The Wonder of its Sale:
Surely this is another marvellous thing. The Old Book is easily the best seller of the day. A leading bookseller was asked what book has the largest circulation. He did not mention the most recent novel or the latest scientific work. He said that the book which out-sells all the other books in the world was the book called the Bible. Other books compute their circulation by thousands; the Bible by millions. And yet the man on the street never thinks of this book as a book that was written in a dead language over two or three thousand years ago.
The Wonder of its Interest:
Another marvellous thing about this book is that it is the only book in the world read by all classes and all sorts of people. You know very well that literary people rarely read a child’s book, and children would not read books of philosophy and science even if they could. If a book is philosophical and scientific it commands the attention of literary people, and if it is a child’s book it is read in the nursery. A wonderful thing it is to think that there is one book that differs from all others; a book that is read to the little child and read by the old man as he t r e m b l e s on the brink of the other world; Years ago I heard the nurse reading a story to my child, and I said to her, "What is it that you are reading to the little one?" "I am reading the story of Joseph in the Bible," she answered.’ And the little child, in excitement, cried, "Please don’t stop her, please," as she listened with delighted interest to the reading of a book that was written in Hebrew probably three thousand five hundred years ago. And not far away from the room where the little child was listening, there sat one of the noblest of modern minds, one of the greatest of modern scientists, our foremost Canadian scholar, the great Sir William Dawson, President of McGill College, Montreal, reading with profound devotion and a higher delight the pages of that same marvellous Book. Here is a phenomenon. One of the ablest of modern scientists delights in the reading of a book which is the joy of a little child in the nursery! Verily it is without a parallel in literature. Our boys and girls read and study it in myriads of homes and Sunday Schools, and great scholars like Newton, and Herschel, and Faraday and Brewster, and great statesmen like Gladstone and Lincoln, and great soldiers like Gustavus Adolphus, and Gordon, and Stonewall Jackson, have taken this book as the joy and the guide of their life.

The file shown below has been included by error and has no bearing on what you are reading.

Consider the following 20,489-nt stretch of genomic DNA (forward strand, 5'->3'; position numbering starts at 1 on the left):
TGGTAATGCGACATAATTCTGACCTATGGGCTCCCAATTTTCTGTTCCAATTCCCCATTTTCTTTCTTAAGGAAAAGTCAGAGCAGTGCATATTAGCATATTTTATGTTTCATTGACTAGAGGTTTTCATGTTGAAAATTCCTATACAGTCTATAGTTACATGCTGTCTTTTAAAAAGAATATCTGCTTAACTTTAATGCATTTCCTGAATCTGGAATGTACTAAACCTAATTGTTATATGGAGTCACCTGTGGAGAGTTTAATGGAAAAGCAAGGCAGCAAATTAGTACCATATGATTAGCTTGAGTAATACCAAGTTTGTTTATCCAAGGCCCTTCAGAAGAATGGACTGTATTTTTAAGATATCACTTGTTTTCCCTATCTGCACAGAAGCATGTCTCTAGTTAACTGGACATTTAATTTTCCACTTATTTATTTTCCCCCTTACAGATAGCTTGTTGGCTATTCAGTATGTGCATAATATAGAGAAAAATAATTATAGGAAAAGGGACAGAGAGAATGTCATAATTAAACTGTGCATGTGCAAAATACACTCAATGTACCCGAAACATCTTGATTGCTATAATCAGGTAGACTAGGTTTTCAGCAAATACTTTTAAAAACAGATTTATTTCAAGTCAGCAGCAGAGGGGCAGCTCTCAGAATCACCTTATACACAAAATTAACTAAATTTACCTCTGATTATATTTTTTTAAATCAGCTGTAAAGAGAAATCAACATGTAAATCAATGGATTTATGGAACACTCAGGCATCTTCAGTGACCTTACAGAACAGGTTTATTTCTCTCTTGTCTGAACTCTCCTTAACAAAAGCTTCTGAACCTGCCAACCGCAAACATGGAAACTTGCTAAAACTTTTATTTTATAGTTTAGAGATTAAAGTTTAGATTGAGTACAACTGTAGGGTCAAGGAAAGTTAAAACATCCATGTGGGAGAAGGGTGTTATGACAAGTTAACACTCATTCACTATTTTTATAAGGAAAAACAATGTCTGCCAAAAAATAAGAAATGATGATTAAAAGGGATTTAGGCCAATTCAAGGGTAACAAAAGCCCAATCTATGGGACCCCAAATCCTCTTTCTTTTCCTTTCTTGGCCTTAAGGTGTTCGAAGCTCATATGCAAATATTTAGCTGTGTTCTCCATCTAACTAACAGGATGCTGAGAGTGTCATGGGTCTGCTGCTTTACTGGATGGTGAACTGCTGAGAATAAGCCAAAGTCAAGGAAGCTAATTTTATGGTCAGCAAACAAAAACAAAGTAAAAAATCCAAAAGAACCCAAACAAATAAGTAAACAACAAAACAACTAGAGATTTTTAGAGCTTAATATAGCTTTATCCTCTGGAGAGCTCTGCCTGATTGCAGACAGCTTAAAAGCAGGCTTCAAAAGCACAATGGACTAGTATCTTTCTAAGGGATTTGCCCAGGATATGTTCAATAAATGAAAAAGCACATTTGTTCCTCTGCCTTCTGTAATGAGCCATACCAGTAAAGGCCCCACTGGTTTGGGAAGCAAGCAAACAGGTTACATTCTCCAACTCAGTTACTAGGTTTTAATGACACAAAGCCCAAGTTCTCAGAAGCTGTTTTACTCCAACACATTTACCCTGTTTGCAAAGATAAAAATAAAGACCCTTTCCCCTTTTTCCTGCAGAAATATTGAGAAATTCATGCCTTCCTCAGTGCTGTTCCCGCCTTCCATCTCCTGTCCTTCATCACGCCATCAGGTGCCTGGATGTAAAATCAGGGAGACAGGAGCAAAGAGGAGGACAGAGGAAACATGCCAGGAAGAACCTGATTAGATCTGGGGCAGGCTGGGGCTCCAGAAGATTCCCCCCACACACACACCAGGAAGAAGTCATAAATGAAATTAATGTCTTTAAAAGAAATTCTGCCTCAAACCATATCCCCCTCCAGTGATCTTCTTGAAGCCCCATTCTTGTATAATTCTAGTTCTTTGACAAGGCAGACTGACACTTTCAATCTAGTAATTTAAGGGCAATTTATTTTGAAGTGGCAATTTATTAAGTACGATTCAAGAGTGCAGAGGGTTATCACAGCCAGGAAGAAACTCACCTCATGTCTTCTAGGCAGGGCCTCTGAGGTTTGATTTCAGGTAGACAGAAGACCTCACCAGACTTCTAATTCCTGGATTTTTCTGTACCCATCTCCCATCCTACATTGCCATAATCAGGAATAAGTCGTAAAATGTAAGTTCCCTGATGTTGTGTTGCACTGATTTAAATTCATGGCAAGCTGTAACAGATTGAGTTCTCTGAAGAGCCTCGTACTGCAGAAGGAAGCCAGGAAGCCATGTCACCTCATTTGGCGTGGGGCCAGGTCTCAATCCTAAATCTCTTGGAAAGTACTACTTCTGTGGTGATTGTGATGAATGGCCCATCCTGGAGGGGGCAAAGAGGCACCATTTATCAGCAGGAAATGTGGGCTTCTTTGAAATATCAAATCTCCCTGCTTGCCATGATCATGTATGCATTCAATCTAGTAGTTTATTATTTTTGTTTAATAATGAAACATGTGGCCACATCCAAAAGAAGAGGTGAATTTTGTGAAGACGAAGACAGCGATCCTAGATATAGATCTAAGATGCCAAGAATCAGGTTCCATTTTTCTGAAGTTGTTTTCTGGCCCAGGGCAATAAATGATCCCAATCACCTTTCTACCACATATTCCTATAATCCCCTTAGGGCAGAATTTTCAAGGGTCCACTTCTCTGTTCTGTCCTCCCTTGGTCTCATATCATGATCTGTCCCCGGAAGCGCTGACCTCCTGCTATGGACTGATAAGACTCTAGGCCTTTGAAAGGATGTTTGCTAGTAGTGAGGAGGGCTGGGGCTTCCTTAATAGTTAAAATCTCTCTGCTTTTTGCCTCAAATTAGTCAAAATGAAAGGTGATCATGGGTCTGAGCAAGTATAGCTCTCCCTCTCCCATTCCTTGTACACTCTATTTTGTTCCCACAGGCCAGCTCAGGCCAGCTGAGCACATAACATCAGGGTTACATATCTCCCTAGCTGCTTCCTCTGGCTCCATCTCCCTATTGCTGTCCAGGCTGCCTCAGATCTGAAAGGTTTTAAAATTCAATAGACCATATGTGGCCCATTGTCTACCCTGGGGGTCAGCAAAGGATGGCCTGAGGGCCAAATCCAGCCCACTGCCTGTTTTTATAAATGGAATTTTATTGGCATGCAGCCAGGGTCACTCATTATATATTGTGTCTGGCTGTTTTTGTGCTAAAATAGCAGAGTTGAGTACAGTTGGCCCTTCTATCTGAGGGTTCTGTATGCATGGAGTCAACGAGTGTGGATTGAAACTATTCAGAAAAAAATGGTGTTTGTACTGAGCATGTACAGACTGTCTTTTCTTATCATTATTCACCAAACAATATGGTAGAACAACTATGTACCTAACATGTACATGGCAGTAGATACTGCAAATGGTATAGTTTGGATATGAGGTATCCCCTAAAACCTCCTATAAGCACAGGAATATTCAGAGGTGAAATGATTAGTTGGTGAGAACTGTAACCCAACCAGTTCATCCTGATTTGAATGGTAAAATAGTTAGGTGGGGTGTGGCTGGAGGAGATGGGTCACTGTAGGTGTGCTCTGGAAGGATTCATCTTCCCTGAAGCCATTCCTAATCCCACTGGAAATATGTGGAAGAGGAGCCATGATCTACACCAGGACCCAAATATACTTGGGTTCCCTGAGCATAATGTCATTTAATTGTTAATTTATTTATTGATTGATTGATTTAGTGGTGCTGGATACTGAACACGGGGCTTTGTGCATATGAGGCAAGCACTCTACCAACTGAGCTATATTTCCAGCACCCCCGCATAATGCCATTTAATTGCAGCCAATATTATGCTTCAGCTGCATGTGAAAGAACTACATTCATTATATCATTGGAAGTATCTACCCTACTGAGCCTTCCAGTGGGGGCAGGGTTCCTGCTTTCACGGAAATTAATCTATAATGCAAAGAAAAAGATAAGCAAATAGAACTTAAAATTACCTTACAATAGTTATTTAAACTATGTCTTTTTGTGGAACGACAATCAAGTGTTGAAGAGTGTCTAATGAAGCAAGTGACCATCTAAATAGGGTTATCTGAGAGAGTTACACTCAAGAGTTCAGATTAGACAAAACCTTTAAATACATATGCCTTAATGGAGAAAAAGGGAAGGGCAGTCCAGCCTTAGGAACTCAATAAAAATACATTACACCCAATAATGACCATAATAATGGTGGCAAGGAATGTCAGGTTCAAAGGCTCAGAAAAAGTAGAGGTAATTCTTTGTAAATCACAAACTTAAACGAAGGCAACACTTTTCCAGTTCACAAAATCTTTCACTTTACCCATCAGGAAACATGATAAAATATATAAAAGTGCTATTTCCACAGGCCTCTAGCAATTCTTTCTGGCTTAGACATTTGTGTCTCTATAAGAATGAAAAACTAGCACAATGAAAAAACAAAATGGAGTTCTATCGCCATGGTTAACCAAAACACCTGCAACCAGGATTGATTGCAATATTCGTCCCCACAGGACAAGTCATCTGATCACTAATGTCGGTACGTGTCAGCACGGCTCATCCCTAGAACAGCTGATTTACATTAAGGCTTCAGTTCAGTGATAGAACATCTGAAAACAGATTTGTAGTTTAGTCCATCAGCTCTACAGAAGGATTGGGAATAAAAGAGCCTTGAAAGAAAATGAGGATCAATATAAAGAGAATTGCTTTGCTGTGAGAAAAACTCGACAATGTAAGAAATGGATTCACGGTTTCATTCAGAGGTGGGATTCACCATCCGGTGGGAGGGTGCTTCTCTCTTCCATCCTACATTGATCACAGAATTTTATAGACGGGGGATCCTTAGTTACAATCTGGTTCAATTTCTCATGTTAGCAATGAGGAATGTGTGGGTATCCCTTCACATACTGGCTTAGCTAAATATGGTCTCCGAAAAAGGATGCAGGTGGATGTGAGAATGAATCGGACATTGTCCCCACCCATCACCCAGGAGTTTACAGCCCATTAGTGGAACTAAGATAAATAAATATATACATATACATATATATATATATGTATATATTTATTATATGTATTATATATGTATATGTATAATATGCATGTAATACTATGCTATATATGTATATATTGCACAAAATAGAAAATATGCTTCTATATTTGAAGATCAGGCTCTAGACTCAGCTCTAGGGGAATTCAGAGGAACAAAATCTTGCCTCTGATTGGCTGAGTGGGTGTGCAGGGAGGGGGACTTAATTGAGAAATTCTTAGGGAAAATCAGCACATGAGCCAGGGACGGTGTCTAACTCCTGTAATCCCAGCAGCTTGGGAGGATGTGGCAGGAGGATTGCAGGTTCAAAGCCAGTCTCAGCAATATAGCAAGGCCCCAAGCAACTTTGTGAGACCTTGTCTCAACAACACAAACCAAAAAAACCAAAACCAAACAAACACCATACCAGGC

The Wonder of its Language: